And the excruciating struggle to find balance continues.

I knew that there would be trouble, positioning the focus too deliberately on one always incites anger and tears. We had been trying to make sure that, as we nursed Avery back to health, Briar understood that she had not been responsible for Avery’s injury. Unfortunately, once we realized Briar carried no guilt we underestimated her capacity for envy. We we were getting by until the present.

It was bedtime, the girls were waiting upstairs while Sean and I gathered up the necessary bedtime accoutrements, when the doorbell rang. It was a client of Sean’s.

“Heard what happened to little Ave and just wanted to bring something by.”

After thanking him we carried the gaily wrapped bag upstairs.

“Ave, look, Kevin brought you a present!” Briar leapt from her bed and ran to Avery’s bedside. “Can we open it? Can we look inside? Is it for us? Let’s see what’s for me?”

Avery blinked slowly, not overly excited about the gift, as we pulled the plush monkey from the bag we explained to Briar that it was a gift to say sorry for all the things that Avery couldn’t do.

“But I want one,” she pouted.

“I know honey, but the thing is there are so many things you can do that Avery can’t,” I explained as her lower lip trembled.

“You can run and swing and go and play at Jen’s house, Avery has to rest until her leg is healed,” I spoke softly, trying to be gentle, sensitive to Briar’s hurt. Eventually we left the room, Sean to go back into work and me to get Fin down for the night.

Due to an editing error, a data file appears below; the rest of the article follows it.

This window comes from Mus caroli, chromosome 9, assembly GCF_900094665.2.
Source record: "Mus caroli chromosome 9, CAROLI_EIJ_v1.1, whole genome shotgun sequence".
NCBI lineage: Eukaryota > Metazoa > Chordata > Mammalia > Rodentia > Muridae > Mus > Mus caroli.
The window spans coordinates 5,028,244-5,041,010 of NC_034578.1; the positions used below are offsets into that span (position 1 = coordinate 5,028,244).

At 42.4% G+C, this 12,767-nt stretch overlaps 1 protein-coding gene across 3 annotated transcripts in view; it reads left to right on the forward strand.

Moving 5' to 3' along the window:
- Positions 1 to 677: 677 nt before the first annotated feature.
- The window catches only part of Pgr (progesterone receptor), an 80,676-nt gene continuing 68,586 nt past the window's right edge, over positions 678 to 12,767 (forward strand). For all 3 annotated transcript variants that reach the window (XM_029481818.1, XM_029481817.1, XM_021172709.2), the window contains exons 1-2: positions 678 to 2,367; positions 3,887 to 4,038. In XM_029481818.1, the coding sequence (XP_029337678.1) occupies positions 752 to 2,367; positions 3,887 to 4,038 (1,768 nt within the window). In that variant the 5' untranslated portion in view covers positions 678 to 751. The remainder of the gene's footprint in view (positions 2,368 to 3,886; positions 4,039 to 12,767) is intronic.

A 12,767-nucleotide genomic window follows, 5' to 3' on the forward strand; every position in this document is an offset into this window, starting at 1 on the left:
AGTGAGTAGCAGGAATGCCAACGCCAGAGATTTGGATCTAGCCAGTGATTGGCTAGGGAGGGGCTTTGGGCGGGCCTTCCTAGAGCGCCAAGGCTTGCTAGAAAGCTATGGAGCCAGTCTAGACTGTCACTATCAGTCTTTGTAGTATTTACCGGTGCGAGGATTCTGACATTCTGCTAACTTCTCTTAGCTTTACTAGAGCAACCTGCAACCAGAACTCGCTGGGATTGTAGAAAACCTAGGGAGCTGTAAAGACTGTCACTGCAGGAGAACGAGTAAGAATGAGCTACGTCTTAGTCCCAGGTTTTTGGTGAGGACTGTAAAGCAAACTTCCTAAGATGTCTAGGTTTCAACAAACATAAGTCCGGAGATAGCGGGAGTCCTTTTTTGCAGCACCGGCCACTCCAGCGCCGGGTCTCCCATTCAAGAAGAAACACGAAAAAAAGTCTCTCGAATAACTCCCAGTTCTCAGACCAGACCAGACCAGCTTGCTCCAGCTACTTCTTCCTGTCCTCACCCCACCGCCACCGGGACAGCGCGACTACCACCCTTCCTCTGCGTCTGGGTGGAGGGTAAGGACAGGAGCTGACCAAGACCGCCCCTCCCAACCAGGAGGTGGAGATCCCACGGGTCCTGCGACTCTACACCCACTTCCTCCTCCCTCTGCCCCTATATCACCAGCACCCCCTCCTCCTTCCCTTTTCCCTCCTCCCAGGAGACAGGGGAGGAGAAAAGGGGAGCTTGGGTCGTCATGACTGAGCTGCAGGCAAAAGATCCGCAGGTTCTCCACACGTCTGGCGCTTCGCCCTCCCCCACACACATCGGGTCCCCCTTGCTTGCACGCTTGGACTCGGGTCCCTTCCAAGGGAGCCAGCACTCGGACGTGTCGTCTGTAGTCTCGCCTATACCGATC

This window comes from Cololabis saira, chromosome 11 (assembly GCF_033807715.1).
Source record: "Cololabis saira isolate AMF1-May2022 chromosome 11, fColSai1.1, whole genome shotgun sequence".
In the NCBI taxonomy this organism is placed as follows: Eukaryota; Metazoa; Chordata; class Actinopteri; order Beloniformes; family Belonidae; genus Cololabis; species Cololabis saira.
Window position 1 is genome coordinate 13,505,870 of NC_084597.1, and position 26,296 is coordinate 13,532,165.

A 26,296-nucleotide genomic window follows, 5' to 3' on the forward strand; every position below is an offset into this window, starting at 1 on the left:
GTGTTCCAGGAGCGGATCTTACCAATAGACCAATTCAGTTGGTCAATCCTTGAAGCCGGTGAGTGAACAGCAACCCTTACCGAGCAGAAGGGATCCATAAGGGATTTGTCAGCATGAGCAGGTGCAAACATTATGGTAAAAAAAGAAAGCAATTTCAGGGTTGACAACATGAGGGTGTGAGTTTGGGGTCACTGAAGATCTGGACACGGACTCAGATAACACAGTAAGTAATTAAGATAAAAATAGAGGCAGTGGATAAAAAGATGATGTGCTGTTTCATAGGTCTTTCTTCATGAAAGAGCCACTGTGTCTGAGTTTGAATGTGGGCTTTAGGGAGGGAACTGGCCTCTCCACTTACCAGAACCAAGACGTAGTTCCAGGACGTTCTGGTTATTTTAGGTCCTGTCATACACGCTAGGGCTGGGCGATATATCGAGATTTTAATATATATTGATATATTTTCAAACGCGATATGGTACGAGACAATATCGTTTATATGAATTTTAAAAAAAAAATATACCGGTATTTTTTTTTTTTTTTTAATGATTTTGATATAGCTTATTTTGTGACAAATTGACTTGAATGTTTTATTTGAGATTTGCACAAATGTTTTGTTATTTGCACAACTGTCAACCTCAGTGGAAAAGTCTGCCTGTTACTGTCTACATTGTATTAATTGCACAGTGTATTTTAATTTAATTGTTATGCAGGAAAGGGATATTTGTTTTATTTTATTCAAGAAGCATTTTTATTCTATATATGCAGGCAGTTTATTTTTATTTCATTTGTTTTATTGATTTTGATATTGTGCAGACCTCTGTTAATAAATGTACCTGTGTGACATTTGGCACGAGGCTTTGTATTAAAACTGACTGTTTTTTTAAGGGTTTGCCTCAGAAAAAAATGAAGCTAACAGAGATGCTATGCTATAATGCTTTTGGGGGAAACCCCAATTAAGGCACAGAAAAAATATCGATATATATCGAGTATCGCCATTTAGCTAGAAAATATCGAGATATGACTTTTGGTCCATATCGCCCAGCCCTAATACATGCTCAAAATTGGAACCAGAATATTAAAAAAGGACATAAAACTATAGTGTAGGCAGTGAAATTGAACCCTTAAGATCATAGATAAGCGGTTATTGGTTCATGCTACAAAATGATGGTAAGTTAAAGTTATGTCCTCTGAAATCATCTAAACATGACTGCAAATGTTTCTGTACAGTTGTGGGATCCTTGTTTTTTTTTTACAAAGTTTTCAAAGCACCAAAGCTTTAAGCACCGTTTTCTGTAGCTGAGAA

About forty minutes later the sound of soft sobbing floated down the stairs. I carried Fin up and into the girls’ room. Avery was awake, but still. Briar was in bed with the covers pulled up to her eyes as she cried.

“What is it?” I asked her.

She looked at me and said something in a very soft voice.

“I can’t hear you, babe, what is it?”

Again, she spoke from beneath the fleece princess blanket in a whisper.

“Briar, I cannot hear you,” Fin was starting to fuss in my arms.

Briar stared back at me and said another impossible to hear sentence. Fin thrashed and squealed and I snapped.

“Briar! I cannot hear you, just say it!” My tone was harsh.

She sat straight up in bed, slamming the blanket down on her bed and with her body tense as could be, she turned her head sharply my way and shouted, “But I didn’t get a present!” As soon as the words were out her shoulders slumped and she began to sob.

My heart broke. Of course she was hurt, exhausted by the attention given to Avery. I t wasn’t that she was unsympathetic, acting throughout the day like a sort of handmaiden for Avery, bringing her juice, toys, blankets and more. To have a puffy, cuddly monkey delivered to her sister at the time of day when Briar, our poor sleeper, is at her neediest, was simply too much. Her tears and anguish were every bit as genuine and painful as Ave’s fracture.

I perched on her bed and caught her up in my arms, her silky head resting on my shoulder and against Fin’s face. Her tiny shoulders were wracked with sobs. I murmured “It’s oks” into her head. I made no promises for presents, as I stroked her back and told her how much we loved her. I realized that the 3-4 weeks in a cast was going to mean suffering not just for Ave, but for Briar too. So, as we figure out how to entertain Ave, we’ll also work on how to keep Briar feeling special too.

Lucky for me, she’s a sucker for princesses so a quick homemade crown made for a brilliant ear-to-ear grin.